Advanced therapy medicinal product withdrawals

Why is the number of advanced therapy medicinal product (ATMP) withdrawals from the European market rising?


What are ATMPs and what is specific about them? 

Advanced therapy medicinal products (ATMPs) are medicinal products for human use that are based on living material and prepared industrially or manufactured by a method involving an industrial process. ATMPs can be classified into three main categories – gene therapies, somatic cell therapies and tissue engineered products. Table 1 shows all ATMPs, which are commercially available in EU. Given that these therapies are typically indicated for very rare conditions, ATMPs often struggle with significant uncertainty on their clinical data due to the limited number of patients involved in their randomised controlled trials (RCTs) and lack of long-term effectiveness data. As a result, the manufacturers of these products face strong pushback from regulators and payers when it comes to obtaining marketing authorisation and reimbursement across countries. 

Table 1 Approved ATMPs in the EU

Therapy NameLicence HolderApproval and Withdrawal DateRason for MA withdrawal
ChondroCelectTiGenixOct 2009 – Jul 2016Commercial
GlyberaUniQureOct 2012 – Oct 2017Access restrictions and hefty maintenance costs
MACIVericelJun 2013 – Sep 2014Closure of an authorised EU manufacturing facility
ProvengeDendreonSep 2013 – May 2015Commercial
ZalmoxisMolMedAug 2016 – Oct 2019Insufficient clinical efficacy
HoloclarChiesiFeb 2015n/a
ImlygicAmgenDec 2015n/a
StrimvelisGSK/Orchard TherapeuticsMay 2016n/a
KymriahNovartisAug 2018n/a
LuxturnaSpark TherapeuticsNov 2018n/a
SpheroxCO.DONJul 2017n/a
YescartaKite Pharma EUMay 2018n/a
ZolgensmaAveXis EU LimitedMay 2020n/a
Zynteglobluebird bioMay 2019 – early 2022Commercial
SkysonaBluebird bio  
AlofiselTakeda/TiGenixMay 2018n/a

What is the reason for the withdrawal of ATMPs from Europe?

Over the last decade, more than 15 ATMPs have received a marketing authorisation in Europe but in that time six have been withdrawn. Given the obvious clinical need for such products, why are so many manufacturers withdrawing from the market?

In the case of Glybera, the first gene therapy to obtain approval in Europe, the manufacturer did not renew the marketing authorisation in year 5. Its price of one million euros per patient made it very difficult for Glybera’s manufacturer to convince governments and private health insurance companies to pay for it and this, coupled with the very small patient population ensured it was a commercial failure.

Most recently, Bluebird Bio, the manufacturer of two of the most innovative gene therapies, has announced that they will withdraw the EU marketing authorisation for Skysona (elivaldogene autotemcel) as well as their UK application to the Medicines and Healthcare products Regulatory Agency (MHRA). Skysona is a one-time gene therapy indicated for the treatment of cerebral adrenoleukodystrophy (CALD). By early 2022, the company will also likely withdraw the marketing authorisation rights from the EU and UK for Zynteglo (betibeglogene autotemcel), another gene therapy indicated for the treatment of beta-thalassemia. Zynteglo was conditionally approved in the EU and UK with a price of €1.575 million ($1.8 million), of which €315,000 ($366,000) was to be paid upfront. It was agreed that the rest of Zynteglo’s price would only be paid if the drug continues to be effective. Although the drug was launched in Germany in 2020, the company eventually decided to withdraw it from the German market due to challenges with the reimbursement negotiations. Bluebird bio now plans to focus resources on the US market. The company highlighted that the European authorities were unable to recognise the true value of their one-time, potentially curative medicine and it was unsustainable for them to maintain their operations in Europe without obtaining sufficient reimbursement for Zynteglo across multiple countries in a reasonable timeframe.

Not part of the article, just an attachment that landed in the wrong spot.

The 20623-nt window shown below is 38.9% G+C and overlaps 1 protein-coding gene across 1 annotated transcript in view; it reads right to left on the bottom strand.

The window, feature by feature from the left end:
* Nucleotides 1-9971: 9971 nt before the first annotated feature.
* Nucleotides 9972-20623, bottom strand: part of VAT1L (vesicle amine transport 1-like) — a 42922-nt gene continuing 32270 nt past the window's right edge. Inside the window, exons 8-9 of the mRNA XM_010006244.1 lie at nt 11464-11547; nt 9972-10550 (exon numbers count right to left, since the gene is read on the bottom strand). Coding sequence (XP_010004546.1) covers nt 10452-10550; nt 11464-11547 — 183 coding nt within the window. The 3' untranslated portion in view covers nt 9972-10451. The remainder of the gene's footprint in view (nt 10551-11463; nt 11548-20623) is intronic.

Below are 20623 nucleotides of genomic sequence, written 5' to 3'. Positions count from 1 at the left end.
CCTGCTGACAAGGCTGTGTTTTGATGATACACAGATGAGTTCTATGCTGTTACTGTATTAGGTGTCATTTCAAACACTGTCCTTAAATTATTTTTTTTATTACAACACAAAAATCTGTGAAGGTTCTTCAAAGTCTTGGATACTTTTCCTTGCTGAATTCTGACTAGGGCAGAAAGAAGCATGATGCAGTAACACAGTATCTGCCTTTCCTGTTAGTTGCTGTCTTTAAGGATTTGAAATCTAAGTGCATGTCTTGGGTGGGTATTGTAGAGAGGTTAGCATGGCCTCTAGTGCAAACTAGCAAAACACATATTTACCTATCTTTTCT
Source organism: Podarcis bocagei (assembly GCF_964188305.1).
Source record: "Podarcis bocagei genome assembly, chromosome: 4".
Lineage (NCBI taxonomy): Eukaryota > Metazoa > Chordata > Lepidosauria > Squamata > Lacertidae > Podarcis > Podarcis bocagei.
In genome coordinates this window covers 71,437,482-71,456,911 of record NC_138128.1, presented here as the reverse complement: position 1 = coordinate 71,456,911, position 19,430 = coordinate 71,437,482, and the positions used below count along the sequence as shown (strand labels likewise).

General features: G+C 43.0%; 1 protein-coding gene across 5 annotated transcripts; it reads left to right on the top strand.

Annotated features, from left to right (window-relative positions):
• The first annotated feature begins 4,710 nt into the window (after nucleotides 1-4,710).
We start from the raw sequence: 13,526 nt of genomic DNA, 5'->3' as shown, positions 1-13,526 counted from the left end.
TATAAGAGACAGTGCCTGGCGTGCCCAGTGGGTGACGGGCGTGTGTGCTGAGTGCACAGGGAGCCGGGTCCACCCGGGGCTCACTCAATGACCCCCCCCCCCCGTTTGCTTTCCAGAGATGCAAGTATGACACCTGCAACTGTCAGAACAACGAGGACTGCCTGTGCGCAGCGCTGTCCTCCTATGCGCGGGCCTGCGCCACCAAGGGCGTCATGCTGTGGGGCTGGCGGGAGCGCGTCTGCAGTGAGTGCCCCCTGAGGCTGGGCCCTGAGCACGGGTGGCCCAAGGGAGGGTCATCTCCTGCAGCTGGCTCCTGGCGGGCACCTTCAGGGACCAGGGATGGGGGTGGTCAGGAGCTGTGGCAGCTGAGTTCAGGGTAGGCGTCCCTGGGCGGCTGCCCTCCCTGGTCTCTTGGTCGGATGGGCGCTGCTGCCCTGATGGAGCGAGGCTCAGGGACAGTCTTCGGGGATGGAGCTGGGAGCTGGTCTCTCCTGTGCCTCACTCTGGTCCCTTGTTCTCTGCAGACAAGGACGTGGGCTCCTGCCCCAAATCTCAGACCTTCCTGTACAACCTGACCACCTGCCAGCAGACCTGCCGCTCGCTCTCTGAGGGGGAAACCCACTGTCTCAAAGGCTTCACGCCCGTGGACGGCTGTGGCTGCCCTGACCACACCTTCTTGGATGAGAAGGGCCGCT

Other issues to beset manufacturers are the potential withdrawal of a marketing application due to safety issues or lack of efficacy (e.g. Zalmoxis). ATMPs are currently most often developed for rare and previously untreated diseases. Hence, their clinical trials are usually conducted in very small number of patients, so some adverse events are only discovered when a product reaches the market.

What will happen with ATMPs in Europe moving forward?

The majority of ATMP product withdrawals have been due to commercial reasons rather than safety issues. Despite their curative potential and innovative nature, ATMPs represent a big challenge both for regulators and payers due to their high clinical uncertainty and hefty price tags. Managed access agreements and innovative contracting methods, such as payment-by-results or outcome-based rebates based on individual patient data are potential solutions. The development and implementation of such outcome-based agreements are, however, very complex and require the input of payers, therapy experts and manufacturers to ensure suitable data can be collected to reduce the uncertainty around long term effectiveness, ensure patient access to innovative medicines whilst also providing manufacturers with a suitable return on investment. Moving forward, if healthcare authorities do not become more flexible in their assessments of ATMPs and adaptive to innovative contracting models, we may see additional manufacturers withdrawing their cell and gene therapies from the European market due to lack of commercial viability.



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